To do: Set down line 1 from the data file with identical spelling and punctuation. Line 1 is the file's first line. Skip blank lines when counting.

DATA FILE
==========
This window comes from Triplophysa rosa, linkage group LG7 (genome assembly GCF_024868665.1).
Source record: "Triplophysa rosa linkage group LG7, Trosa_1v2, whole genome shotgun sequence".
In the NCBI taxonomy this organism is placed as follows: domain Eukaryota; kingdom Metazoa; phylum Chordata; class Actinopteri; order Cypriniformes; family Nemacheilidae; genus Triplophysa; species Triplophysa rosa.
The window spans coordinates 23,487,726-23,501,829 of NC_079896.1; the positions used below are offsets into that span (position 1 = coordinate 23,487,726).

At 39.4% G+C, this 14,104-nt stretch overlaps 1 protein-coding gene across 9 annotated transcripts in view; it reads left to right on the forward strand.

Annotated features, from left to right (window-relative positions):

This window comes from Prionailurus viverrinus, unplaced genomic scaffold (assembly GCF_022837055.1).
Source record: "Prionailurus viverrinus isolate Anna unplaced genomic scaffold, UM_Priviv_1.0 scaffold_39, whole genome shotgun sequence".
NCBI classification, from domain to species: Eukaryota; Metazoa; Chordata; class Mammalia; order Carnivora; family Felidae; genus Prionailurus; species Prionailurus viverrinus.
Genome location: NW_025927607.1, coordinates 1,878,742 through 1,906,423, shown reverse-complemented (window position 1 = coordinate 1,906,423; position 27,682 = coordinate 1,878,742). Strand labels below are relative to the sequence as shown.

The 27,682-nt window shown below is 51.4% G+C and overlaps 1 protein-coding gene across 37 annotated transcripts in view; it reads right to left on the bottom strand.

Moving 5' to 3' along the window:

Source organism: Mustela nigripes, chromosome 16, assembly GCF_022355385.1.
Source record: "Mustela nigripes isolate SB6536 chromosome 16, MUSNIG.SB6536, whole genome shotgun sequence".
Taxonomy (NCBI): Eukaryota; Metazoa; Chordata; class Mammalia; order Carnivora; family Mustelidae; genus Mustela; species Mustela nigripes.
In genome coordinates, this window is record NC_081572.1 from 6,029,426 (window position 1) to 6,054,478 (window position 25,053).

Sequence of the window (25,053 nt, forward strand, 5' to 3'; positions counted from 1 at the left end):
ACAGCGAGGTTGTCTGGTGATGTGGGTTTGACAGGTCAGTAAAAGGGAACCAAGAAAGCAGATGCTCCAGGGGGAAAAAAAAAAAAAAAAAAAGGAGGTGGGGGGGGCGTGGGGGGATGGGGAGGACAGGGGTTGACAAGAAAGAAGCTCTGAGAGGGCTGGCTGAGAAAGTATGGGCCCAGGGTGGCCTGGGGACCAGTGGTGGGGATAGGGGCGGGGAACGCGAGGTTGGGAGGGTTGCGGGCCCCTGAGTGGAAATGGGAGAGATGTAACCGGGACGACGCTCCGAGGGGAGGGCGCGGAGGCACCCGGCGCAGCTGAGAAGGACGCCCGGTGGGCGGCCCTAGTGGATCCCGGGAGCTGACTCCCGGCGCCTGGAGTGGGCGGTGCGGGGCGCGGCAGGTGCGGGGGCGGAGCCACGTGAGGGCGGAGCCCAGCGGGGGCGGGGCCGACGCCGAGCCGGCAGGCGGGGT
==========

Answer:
This window comes from Triplophysa rosa, linkage group LG7 (genome assembly GCF_024868665.1).